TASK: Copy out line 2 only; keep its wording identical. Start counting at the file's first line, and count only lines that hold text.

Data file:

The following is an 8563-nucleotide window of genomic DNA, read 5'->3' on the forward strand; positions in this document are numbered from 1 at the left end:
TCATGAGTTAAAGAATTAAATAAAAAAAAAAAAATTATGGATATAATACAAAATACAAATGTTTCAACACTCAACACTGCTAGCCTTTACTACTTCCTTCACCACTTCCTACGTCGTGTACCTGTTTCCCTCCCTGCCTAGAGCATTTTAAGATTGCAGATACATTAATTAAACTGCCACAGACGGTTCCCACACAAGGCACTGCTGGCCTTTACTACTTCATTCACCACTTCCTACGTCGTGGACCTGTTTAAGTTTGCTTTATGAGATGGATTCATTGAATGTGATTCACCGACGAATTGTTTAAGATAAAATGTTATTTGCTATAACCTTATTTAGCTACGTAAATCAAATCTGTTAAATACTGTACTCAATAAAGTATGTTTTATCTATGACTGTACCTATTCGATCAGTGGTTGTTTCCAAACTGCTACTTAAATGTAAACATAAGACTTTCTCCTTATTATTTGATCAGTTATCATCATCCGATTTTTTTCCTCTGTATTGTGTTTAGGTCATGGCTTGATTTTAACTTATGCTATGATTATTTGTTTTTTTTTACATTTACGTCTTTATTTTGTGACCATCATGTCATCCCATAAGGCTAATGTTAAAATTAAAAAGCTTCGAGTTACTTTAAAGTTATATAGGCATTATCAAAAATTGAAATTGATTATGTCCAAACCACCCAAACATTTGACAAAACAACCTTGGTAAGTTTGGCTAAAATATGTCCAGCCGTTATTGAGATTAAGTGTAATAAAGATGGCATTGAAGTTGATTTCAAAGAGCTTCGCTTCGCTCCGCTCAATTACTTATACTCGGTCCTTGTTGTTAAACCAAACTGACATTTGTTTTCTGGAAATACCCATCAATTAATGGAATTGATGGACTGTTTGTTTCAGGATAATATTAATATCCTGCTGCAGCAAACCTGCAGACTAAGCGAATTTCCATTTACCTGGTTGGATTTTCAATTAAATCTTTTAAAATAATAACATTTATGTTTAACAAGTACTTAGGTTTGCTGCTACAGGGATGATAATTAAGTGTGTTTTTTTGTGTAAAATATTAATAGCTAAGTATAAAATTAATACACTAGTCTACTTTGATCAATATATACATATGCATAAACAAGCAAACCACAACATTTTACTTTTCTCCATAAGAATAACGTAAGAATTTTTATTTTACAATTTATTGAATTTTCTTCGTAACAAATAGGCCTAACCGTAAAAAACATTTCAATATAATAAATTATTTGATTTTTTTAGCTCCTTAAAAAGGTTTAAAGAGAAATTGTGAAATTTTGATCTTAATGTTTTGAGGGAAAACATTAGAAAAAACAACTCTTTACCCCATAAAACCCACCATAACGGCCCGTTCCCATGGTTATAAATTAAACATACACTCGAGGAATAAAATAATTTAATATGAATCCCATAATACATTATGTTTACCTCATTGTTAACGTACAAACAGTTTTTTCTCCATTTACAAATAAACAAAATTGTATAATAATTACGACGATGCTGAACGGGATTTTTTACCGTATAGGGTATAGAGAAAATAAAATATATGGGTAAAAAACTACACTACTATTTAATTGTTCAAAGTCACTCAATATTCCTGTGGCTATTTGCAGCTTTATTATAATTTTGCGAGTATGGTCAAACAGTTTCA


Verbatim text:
TCATGAGTTAAAGAATTAAATAAAAAAAAAAAAATTATGGATATAATACAAAATACAAATGTTTCAACACTCAACACTGCTAGCCTTTACTACTTCCTTCACCACTTCCTACGTCGTGTACCTGTTTCCCTCCCTGCCTAGAGCATTTTAAGATTGCAGATACATTAATTAAACTGCCACAGACGGTTCCCACACAAGGCACTGCTGGCCTTTACTACTTCATTCACCACTTCCTACGTCGTGGACCTGTTTAAGTTTGCTTTATGAGATGGATTCATTGAATGTGATTCACCGACGAATTGTTTAAGATAAAATGTTATTTGCTATAACCTTATTTAGCTACGTAAATCAAATCTGTTAAATACTGTACTCAATAAAGTATGTTTTATCTATGACTGTACCTATTCGATCAGTGGTTGTTTCCAAACTGCTACTTAAATGTAAACATAAGACTTTCTCCTTATTATTTGATCAGTTATCATCATCCGATTTTTTTCCTCTGTATTGTGTTTAGGTCATGGCTTGATTTTAACTTATGCTATGATTATTTGTTTTTTTTTACATTTACGTCTTTATTTTGTGACCATCATGTCATCCCATAAGGCTAATGTTAAAATTAAAAAGCTTCGAGTTACTTTAAAGTTATATAGGCATTATCAAAAATTGAAATTGATTATGTCCAAACCACCCAAACATTTGACAAAACAACCTTGGTAAGTTTGGCTAAAATATGTCCAGCCGTTATTGAGATTAAGTGTAATAAAGATGGCATTGAAGTTGATTTCAAAGAGCTTCGCTTCGCTCCGCTCAATTACTTATACTCGGTCCTTGTTGTTAAACCAAACTGACATTTGTTTTCTGGAAATACCCATCAATTAATGGAATTGATGGACTGTTTGTTTCAGGATAATATTAATATCCTGCTGCAGCAAACCTGCAGACTAAGCGAATTTCCATTTACCTGGTTGGATTTTCAATTAAATCTTTTAAAATAATAACATTTATGTTTAACAAGTACTTAGGTTTGCTGCTACAGGGATGATAATTAAGTGTGTTTTTTTGTGTAAAATATTAATAGCTAAGTATAAAATTAATACACTAGTCTACTTTGATCAATATATACATATGCATAAACAAGCAAACCACAACATTTTACTTTTCTCCATAAGAATAACGTAAGAATTTTTATTTTACAATTTATTGAATTTTCTTCGTAACAAATAGGCCTAACCGTAAAAAACATTTCAATATAATAAATTATTTGATTTTTTTAGCTCCTTAAAAAGGTTTAAAGAGAAATTGTGAAATTTTGATCTTAATGTTTTGAGGGAAAACATTAGAAAAAACAACTCTTTACCCCATAAAACCCACCATAACGGCCCGTTCCCATGGTTATAAATTAAACATACACTCGAGGAATAAAATAATTTAATATGAATCCCATAATACATTATGTTTACCTCATTGTTAACGTACAAACAGTTTTTTCTCCATTTACAAATAAACAAAATTGTATAATAATTACGACGATGCTGAACGGGATTTTTTACCGTATAGGGTATAGAGAAAATAAAATATATGGGTAAAAAACTACACTACTATTTAATTGTTCAAAGTCACTCAATATTCCTGTGGCTATTTGCAGCTTTATTATAATTTTGCGAGTATGGTCAAACAGTTTCA